* I’m basing this on research I did in the Archives. Letters between tenant associations assert that the then-Minister for Housing, Phil Goff agreed that interest from tenant bonds should be used to fund tenant advocacy services. In introducing the Residential Tenancies Act 1986, Goff said that:

 Interest earned on that money will be used to pay for the various services established by the Bill… It is estimated that the bond fund will generate surplus funds after about 18 months of full operations. Further consideration will be given to the return of any profit to tenants or, in appropriate cases, as a compensation to landlords when damage or arrears exceed the value of the allowable bond.

 ** Actually, while it’s true that the interest from tenant bonds did (until recently) pay for tenant advocacy in New South Wales, in other states, tenant advocacy is funded by government, but from other sources. See Bad Landlord for details.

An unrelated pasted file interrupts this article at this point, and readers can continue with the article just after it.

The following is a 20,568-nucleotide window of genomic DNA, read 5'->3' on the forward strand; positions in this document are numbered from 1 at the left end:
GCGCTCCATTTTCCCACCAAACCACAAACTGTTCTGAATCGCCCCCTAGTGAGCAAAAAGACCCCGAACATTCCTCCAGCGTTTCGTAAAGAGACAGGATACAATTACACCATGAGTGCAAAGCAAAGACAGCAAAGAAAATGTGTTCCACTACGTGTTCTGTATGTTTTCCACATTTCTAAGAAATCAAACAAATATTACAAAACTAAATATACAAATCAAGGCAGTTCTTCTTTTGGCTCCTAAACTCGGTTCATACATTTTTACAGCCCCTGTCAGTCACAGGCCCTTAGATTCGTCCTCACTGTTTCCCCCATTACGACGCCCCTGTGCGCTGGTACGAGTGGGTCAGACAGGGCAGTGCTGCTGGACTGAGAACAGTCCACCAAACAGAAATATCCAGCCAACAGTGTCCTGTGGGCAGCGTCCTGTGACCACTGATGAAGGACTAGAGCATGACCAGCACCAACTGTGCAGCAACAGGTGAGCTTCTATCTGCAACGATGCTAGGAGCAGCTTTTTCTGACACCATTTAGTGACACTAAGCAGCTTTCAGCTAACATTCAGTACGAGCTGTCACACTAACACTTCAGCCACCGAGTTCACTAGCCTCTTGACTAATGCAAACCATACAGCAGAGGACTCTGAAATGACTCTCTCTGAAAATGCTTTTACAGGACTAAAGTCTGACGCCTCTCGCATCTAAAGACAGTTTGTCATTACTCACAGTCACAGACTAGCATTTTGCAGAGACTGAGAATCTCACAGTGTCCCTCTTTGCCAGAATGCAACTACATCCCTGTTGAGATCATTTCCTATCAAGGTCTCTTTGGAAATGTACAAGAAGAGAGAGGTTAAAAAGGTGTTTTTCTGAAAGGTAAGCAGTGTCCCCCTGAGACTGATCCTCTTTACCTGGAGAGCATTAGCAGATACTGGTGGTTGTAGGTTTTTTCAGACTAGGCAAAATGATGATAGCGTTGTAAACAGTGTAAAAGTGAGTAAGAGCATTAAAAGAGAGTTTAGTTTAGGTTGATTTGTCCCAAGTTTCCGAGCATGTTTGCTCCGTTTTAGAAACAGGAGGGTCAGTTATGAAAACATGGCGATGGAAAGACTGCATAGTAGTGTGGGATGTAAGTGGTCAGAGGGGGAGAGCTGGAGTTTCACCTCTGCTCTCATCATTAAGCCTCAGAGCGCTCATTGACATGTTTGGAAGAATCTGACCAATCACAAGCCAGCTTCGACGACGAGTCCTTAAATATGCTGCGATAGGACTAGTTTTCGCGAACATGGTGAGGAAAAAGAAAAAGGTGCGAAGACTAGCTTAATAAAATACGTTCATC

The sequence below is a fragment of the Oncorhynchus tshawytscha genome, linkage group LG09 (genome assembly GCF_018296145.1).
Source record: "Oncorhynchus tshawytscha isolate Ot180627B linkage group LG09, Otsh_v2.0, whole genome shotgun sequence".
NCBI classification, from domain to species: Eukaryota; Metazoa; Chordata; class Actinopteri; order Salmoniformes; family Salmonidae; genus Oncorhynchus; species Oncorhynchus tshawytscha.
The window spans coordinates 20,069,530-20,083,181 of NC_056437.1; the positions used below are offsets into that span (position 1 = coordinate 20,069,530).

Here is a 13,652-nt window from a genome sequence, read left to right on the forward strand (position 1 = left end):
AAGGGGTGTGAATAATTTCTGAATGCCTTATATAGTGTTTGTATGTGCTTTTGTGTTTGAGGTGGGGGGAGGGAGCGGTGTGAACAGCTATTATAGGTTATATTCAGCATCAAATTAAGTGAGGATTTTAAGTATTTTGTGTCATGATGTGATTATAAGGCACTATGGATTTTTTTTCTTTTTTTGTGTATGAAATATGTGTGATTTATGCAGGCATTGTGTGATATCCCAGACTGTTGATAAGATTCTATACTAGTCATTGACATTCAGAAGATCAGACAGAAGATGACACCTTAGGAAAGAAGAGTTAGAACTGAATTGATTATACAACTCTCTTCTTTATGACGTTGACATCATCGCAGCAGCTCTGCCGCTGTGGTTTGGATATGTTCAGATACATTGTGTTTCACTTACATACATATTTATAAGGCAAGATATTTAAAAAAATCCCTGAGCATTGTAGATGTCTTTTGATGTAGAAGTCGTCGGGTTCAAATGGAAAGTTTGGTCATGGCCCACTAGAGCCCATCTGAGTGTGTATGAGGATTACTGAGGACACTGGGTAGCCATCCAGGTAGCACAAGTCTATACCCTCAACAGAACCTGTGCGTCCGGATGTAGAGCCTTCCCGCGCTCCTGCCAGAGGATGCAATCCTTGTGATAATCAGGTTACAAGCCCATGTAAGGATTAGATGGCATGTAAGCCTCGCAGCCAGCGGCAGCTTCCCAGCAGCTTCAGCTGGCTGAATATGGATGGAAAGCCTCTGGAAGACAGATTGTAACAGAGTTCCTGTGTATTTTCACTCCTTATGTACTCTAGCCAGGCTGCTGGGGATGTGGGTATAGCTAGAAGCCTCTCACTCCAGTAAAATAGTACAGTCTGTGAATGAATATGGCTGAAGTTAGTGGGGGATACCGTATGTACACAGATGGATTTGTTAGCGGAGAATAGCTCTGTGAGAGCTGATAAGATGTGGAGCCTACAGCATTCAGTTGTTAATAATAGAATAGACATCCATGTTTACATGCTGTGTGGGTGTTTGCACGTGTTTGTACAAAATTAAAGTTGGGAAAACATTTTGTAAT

High Change in Bond Street, James Gillray, 1796, Creative Commons
High Change in Bond Street, James Gillray, 1796, Creative Commons

3 thoughts on “A use for unclaimed tenants’ bonds

  1. Interesting reading I thought the unclaimed bond was much higher ,and as it is tenants money a part of that should be allocated to registered tenants groups to fun support services for tenants in their disputes with their landlord. This issue has been brought up in the past and fell on tin ears when tenants groups were invited to housing meetings with Tenancy Services,again they were disestablished under the present government,which was a shame as much vital information was shared to the benefit of every one. Kevin Reilly MTU